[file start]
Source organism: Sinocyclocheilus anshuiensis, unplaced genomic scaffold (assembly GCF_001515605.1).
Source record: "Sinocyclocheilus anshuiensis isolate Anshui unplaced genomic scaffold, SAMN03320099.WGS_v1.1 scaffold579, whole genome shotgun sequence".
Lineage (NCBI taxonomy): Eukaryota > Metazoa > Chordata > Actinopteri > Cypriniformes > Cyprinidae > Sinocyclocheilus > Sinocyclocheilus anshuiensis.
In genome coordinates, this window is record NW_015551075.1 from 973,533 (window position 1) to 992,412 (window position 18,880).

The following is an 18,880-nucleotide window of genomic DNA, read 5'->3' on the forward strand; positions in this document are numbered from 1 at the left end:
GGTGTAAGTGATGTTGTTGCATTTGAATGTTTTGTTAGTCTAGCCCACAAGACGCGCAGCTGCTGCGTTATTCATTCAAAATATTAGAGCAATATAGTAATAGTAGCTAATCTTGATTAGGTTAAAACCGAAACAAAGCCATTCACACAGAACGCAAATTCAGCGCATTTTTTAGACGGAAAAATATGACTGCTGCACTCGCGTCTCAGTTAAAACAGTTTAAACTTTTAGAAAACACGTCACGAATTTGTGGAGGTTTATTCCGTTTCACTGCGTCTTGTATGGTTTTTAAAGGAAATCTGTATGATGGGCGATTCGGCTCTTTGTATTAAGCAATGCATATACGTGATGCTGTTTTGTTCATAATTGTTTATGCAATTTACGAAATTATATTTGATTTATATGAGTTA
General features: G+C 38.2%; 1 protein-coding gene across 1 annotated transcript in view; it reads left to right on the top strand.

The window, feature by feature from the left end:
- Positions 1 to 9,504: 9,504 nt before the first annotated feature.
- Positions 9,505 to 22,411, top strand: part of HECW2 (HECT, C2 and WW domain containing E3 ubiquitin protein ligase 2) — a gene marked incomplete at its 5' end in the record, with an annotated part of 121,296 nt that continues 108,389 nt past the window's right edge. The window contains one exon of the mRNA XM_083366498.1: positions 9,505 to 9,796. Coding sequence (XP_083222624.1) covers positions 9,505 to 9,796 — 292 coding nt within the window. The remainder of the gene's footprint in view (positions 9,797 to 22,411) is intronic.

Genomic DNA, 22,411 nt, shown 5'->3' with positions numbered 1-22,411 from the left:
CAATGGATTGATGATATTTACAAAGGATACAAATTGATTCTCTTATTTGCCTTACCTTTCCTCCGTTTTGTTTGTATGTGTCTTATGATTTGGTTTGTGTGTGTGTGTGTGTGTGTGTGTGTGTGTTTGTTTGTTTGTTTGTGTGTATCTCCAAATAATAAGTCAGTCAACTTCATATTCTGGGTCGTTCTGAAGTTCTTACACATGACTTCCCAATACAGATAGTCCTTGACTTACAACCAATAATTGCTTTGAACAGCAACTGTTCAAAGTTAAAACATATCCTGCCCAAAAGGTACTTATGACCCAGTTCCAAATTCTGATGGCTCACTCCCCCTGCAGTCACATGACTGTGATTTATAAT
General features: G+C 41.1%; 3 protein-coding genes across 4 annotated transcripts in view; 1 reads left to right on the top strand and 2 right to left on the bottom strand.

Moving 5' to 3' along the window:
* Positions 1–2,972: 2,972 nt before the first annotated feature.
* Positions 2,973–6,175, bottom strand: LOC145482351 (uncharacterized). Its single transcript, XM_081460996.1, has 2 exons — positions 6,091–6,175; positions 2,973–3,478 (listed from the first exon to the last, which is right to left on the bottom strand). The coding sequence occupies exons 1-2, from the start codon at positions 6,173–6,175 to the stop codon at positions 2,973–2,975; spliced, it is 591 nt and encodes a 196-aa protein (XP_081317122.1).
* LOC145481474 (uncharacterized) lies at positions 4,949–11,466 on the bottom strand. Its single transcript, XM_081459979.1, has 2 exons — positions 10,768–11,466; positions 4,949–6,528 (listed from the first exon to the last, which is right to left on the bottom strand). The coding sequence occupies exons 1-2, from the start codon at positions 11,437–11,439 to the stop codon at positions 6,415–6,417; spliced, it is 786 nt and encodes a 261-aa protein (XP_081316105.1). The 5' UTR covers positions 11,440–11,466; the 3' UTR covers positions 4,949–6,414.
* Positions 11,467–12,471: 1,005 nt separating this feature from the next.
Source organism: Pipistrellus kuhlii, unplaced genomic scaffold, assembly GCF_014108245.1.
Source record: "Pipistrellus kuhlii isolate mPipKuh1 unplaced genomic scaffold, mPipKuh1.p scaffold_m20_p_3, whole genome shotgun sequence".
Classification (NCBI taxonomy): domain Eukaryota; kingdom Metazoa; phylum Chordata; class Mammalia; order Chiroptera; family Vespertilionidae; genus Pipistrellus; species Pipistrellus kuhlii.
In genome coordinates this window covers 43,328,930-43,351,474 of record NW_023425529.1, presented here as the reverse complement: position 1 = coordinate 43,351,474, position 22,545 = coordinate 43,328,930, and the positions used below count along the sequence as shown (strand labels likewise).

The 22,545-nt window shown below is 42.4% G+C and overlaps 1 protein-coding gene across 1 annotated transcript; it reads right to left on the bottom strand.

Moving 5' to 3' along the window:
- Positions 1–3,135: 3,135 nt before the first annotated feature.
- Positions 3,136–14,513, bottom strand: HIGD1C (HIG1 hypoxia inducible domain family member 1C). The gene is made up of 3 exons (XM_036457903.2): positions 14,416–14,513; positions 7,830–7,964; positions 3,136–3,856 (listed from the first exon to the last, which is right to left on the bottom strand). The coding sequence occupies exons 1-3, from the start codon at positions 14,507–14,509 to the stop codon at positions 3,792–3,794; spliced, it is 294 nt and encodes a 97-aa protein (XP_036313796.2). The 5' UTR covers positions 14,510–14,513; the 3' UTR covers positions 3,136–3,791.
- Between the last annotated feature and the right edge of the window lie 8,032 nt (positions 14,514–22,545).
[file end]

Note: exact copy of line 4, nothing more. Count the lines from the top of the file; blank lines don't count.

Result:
In genome coordinates, this window is record NW_015551075.1 from 973,533 (window position 1) to 992,412 (window position 18,880).